James Governor's Monkchips

SAP and SuccessFactors- buying the past or the future, the corporation or the human?

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When news first rolled in, back in December, that SAP was going to acquire SuccessFactors my first reaction was – makes sense, that brings them some much-needed scale, with 15k customers and the potential for volume economics. And of course an aggressive sales force that lives and breathes cloud deals.

But then a week or so later at SAP’s annual Influencer event something began to nag at me. You see- the SAP cloud story was finally beginning to look pretty solid. The company has adopted agile development, and even some user centric design, to make its products more appealing to the end user, rather than the IT department or Big LOB. SAP’s cloud products actually seem to make a virtue of usability.

LOB Sales On Demand
Sourcing On Demand
Career On Demand
Travel On Demand
Carbon Impact On Demand
Environmental Health and Safety on demand

Given the subject in hand, lets look at Career On Demand, which is a lightweight, social-oriented human resources app. The demos I have seen so far indicate software that SAP should be able to sell pretty easily into the “Talent Management” software market. But – and this is the kicker – it would take a long time to get critical mass by building tons of tiny deals.

Just after the SuccessFactors acquisition was announced some developers I know popped up and said how much they hate SuccessFactors. It gets in their way, its an end of the quarter or year budgeting app that they don’t like to use. This isn’t end users choosing platforms, this is top down stuff. It was just like hearing complaints about Oracle Expenses from the business people I spend time with.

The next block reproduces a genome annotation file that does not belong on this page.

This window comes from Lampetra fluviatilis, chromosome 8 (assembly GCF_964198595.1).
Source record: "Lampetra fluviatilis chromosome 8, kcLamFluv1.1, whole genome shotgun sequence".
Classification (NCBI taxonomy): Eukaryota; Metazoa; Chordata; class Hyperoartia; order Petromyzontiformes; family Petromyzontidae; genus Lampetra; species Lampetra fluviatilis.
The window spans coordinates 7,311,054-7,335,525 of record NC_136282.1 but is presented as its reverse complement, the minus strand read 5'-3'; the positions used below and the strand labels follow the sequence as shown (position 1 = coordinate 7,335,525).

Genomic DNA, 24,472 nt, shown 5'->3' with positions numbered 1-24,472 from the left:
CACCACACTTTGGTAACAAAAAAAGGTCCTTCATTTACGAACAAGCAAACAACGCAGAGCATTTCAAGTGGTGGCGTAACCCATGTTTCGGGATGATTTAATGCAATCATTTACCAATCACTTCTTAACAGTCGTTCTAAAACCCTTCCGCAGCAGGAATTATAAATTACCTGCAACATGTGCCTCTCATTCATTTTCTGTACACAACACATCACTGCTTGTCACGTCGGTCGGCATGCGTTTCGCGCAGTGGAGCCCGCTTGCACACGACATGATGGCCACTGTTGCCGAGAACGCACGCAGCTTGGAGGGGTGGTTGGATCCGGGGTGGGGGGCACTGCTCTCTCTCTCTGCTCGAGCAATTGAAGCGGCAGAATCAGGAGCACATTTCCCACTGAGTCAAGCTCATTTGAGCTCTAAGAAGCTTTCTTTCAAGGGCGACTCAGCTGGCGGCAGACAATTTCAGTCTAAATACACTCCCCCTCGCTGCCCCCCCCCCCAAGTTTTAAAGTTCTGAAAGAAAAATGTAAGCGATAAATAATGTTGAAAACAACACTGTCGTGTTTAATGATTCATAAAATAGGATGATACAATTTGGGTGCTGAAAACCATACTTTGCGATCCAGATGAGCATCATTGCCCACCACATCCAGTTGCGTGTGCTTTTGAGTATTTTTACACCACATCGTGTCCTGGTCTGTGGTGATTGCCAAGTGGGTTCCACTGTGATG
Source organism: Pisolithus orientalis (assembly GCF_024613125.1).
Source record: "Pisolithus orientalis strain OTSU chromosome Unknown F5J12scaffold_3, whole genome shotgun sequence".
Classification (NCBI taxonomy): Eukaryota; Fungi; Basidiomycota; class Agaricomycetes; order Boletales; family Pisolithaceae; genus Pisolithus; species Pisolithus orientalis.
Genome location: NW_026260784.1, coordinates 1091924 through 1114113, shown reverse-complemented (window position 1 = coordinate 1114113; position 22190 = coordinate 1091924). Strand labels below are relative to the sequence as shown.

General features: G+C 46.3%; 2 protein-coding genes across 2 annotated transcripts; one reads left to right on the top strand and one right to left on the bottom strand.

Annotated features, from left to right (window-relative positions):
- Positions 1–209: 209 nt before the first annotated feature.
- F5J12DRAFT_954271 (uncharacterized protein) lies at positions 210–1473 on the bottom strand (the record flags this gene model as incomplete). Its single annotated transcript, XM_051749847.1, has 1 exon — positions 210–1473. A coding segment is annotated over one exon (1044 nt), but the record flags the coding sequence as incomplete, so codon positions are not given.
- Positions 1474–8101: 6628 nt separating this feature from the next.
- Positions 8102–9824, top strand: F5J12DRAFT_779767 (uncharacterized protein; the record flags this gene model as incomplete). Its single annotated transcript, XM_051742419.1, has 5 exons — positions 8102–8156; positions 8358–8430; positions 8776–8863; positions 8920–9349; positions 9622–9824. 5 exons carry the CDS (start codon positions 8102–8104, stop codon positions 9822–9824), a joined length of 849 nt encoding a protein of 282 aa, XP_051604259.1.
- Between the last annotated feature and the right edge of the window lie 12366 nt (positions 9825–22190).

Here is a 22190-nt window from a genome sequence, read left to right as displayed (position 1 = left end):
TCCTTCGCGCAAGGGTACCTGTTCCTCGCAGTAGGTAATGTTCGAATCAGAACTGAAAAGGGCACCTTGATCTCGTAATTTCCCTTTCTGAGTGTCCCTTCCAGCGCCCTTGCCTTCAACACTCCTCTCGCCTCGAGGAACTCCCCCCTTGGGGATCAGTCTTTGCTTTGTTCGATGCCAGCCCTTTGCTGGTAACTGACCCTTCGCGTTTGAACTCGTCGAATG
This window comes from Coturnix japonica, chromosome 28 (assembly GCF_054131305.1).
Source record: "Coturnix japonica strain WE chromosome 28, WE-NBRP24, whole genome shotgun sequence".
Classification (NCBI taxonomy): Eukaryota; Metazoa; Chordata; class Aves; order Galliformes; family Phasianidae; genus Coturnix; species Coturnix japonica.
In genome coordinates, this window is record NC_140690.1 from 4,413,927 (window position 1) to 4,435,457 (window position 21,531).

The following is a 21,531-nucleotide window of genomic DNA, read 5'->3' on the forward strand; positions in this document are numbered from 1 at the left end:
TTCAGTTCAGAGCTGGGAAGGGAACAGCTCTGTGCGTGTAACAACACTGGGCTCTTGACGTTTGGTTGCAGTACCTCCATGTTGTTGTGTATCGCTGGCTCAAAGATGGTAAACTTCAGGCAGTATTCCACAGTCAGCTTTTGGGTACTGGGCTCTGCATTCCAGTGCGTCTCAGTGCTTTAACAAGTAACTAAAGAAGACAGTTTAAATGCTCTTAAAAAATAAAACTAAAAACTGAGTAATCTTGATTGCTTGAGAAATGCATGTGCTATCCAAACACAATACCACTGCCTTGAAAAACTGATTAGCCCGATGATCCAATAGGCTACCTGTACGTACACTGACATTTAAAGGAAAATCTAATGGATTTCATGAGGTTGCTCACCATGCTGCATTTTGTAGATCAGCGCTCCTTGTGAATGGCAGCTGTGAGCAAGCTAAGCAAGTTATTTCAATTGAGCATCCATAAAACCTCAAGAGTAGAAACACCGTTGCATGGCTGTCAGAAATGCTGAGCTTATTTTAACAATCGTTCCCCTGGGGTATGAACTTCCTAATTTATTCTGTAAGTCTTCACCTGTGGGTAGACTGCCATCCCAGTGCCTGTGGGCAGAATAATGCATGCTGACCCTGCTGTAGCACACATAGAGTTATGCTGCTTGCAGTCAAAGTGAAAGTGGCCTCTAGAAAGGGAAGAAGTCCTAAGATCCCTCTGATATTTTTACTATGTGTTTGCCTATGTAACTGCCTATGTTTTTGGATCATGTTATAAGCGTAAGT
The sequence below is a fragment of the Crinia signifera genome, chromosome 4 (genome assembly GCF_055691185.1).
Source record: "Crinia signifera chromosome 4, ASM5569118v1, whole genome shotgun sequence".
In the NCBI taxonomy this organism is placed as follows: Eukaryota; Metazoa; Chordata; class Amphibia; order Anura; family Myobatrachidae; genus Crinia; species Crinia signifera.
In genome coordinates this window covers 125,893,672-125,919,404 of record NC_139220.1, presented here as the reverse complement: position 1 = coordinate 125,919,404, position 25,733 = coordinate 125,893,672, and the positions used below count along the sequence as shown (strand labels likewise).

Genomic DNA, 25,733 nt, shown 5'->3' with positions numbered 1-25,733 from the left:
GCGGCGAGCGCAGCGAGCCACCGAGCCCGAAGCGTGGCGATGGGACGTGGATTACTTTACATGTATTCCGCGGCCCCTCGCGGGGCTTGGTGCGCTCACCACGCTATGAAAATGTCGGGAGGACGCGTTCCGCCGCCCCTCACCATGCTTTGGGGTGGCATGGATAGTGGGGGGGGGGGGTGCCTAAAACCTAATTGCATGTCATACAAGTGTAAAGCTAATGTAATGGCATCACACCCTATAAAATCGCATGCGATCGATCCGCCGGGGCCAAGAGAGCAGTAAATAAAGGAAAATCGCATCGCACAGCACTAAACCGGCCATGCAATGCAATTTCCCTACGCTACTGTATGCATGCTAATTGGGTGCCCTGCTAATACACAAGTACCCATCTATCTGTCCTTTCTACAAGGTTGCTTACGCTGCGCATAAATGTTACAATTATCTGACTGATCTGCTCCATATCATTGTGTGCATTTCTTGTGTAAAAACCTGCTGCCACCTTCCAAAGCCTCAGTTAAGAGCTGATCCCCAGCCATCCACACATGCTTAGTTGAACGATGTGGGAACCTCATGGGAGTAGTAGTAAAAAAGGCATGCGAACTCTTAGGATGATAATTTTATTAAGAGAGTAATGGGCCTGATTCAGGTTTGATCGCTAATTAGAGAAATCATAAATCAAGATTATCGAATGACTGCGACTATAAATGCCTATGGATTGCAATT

The final question in my mind after two days at the Influencer summit, was – would SuccessFactors get the nod from the new cloud savvy SAP if it was an internal product? I suspect not.

Given this thinking, and I make no claim to be a Talent Management industry analyst (I leave that to vendorprisey) I found this post from Jason Corsello very interesting indeed – The Biggest Misperception in Talent Management.

Jason says:

“We are starting to witness separation in the [$4.5bn Talent Management] market where size, scale and financial viability is essential for long-term survival. Market share will ultimately be determined by three factors: 1) strong ORGANIC growth, 2) continued innovation in existing and new products, and most important, 3) happy customers.”

So far so good. But then using Oracle’s Siebel acquisition as an argument from history, Jason says:

“As ERP vendors begin to “bolt on” talent management, in a mix of cloud and on-premise models, IT is likely to return as the primary decision-maker. I have yet to run into any HR professional that wants to hand the keys of the car back to IT.”